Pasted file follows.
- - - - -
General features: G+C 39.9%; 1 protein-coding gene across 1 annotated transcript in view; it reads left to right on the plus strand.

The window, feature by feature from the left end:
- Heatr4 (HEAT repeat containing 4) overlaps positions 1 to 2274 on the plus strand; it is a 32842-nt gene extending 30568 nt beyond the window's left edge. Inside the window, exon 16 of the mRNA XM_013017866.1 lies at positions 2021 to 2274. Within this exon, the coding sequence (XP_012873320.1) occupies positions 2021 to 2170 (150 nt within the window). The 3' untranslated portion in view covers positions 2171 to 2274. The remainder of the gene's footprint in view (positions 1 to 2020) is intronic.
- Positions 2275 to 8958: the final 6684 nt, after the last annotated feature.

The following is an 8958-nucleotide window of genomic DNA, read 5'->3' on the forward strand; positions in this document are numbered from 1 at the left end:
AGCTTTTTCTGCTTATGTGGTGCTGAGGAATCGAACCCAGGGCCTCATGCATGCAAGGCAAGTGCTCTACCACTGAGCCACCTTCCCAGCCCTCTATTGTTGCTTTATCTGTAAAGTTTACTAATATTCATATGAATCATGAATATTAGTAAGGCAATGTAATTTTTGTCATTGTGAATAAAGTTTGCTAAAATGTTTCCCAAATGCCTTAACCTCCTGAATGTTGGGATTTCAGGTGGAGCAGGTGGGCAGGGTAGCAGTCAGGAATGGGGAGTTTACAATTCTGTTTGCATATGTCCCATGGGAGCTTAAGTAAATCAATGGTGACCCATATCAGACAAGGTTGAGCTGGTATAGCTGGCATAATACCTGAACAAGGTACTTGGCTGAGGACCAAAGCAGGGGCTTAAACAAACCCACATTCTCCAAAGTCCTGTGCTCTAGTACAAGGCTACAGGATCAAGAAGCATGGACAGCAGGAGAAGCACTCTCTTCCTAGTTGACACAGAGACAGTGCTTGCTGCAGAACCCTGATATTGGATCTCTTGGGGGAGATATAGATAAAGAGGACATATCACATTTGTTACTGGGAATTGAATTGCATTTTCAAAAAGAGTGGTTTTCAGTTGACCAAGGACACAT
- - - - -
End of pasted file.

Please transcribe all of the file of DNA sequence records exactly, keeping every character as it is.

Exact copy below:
General features: G+C 39.9%; 1 protein-coding gene across 1 annotated transcript in view; it reads left to right on the plus strand.

The window, feature by feature from the left end:
- Heatr4 (HEAT repeat containing 4) overlaps positions 1 to 2274 on the plus strand; it is a 32842-nt gene extending 30568 nt beyond the window's left edge. Inside the window, exon 16 of the mRNA XM_013017866.1 lies at positions 2021 to 2274. Within this exon, the coding sequence (XP_012873320.1) occupies positions 2021 to 2170 (150 nt within the window). The 3' untranslated portion in view covers positions 2171 to 2274. The remainder of the gene's footprint in view (positions 1 to 2020) is intronic.
- Positions 2275 to 8958: the final 6684 nt, after the last annotated feature.

The following is an 8958-nucleotide window of genomic DNA, read 5'->3' on the forward strand; positions in this document are numbered from 1 at the left end:
AGCTTTTTCTGCTTATGTGGTGCTGAGGAATCGAACCCAGGGCCTCATGCATGCAAGGCAAGTGCTCTACCACTGAGCCACCTTCCCAGCCCTCTATTGTTGCTTTATCTGTAAAGTTTACTAATATTCATATGAATCATGAATATTAGTAAGGCAATGTAATTTTTGTCATTGTGAATAAAGTTTGCTAAAATGTTTCCCAAATGCCTTAACCTCCTGAATGTTGGGATTTCAGGTGGAGCAGGTGGGCAGGGTAGCAGTCAGGAATGGGGAGTTTACAATTCTGTTTGCATATGTCCCATGGGAGCTTAAGTAAATCAATGGTGACCCATATCAGACAAGGTTGAGCTGGTATAGCTGGCATAATACCTGAACAAGGTACTTGGCTGAGGACCAAAGCAGGGGCTTAAACAAACCCACATTCTCCAAAGTCCTGTGCTCTAGTACAAGGCTACAGGATCAAGAAGCATGGACAGCAGGAGAAGCACTCTCTTCCTAGTTGACACAGAGACAGTGCTTGCTGCAGAACCCTGATATTGGATCTCTTGGGGGAGATATAGATAAAGAGGACATATCACATTTGTTACTGGGAATTGAATTGCATTTTCAAAAAGAGTGGTTTTCAGTTGACCAAGGACACAT